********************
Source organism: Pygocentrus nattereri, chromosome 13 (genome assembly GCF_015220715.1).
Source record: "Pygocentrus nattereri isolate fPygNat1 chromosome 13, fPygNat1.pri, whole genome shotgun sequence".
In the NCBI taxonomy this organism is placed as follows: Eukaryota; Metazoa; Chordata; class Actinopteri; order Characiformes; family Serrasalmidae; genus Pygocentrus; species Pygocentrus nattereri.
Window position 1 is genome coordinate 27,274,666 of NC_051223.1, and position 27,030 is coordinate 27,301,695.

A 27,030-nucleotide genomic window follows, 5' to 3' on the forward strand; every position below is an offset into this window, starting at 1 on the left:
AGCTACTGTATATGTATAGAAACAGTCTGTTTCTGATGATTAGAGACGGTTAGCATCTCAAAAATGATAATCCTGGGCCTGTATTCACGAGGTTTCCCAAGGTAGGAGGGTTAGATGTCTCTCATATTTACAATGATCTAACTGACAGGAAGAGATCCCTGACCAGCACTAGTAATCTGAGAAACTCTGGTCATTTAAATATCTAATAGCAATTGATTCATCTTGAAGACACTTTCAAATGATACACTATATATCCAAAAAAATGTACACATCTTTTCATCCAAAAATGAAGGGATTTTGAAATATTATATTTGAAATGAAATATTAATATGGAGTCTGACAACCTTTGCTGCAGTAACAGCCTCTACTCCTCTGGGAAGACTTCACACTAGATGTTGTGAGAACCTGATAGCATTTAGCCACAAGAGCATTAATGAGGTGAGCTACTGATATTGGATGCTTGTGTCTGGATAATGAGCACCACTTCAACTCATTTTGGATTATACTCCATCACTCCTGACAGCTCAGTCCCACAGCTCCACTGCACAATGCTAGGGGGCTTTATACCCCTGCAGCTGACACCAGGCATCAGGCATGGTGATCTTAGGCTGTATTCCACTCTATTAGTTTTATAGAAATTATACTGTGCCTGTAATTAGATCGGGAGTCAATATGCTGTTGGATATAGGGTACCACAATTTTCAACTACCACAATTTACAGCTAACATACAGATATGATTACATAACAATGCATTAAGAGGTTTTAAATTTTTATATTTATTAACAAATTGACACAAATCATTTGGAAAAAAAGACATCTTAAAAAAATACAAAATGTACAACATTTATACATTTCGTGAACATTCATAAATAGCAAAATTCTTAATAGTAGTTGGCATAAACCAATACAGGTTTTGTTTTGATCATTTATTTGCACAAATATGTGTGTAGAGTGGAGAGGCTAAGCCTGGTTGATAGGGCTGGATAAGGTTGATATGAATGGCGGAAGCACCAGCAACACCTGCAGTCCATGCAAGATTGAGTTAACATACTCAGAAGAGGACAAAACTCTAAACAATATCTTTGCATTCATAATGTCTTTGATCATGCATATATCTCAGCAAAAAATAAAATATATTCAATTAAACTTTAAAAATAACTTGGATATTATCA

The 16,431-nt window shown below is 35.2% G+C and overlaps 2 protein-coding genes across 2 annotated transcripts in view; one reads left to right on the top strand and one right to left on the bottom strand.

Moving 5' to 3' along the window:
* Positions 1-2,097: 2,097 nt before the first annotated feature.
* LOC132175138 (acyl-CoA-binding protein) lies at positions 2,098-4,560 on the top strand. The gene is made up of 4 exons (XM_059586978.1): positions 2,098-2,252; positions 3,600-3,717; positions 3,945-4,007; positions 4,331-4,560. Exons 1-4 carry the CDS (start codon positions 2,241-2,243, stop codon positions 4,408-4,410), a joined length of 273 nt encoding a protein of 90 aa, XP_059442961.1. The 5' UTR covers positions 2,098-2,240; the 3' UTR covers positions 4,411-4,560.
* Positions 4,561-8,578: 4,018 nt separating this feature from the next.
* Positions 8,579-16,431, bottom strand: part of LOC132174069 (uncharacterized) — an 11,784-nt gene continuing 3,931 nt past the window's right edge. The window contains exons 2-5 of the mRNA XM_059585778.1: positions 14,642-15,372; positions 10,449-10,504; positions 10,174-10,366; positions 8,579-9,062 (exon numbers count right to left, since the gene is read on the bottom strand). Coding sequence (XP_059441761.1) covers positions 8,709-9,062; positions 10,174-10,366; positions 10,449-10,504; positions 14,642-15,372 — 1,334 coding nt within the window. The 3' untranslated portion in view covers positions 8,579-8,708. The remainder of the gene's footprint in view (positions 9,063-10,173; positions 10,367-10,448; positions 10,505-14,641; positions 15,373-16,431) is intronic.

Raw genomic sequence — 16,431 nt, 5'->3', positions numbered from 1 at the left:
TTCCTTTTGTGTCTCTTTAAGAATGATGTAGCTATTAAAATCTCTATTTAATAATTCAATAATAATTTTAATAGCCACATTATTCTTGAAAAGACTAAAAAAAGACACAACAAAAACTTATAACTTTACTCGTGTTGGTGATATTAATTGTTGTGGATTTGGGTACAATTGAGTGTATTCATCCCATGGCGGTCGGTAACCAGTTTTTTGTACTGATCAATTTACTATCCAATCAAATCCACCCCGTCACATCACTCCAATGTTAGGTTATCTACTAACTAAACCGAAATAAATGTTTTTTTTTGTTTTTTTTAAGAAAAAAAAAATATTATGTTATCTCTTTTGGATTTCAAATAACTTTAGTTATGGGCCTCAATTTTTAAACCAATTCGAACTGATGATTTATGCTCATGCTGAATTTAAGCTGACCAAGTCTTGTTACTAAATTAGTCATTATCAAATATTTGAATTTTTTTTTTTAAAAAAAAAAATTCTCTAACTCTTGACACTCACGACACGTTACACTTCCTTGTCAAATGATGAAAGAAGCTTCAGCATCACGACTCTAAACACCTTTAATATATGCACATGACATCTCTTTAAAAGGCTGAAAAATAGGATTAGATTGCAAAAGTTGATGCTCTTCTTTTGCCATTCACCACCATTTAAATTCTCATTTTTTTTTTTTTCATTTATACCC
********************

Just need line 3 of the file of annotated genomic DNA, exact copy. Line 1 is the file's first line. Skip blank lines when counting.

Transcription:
In the NCBI taxonomy this organism is placed as follows: Eukaryota; Metazoa; Chordata; class Actinopteri; order Characiformes; family Serrasalmidae; genus Pygocentrus; species Pygocentrus nattereri.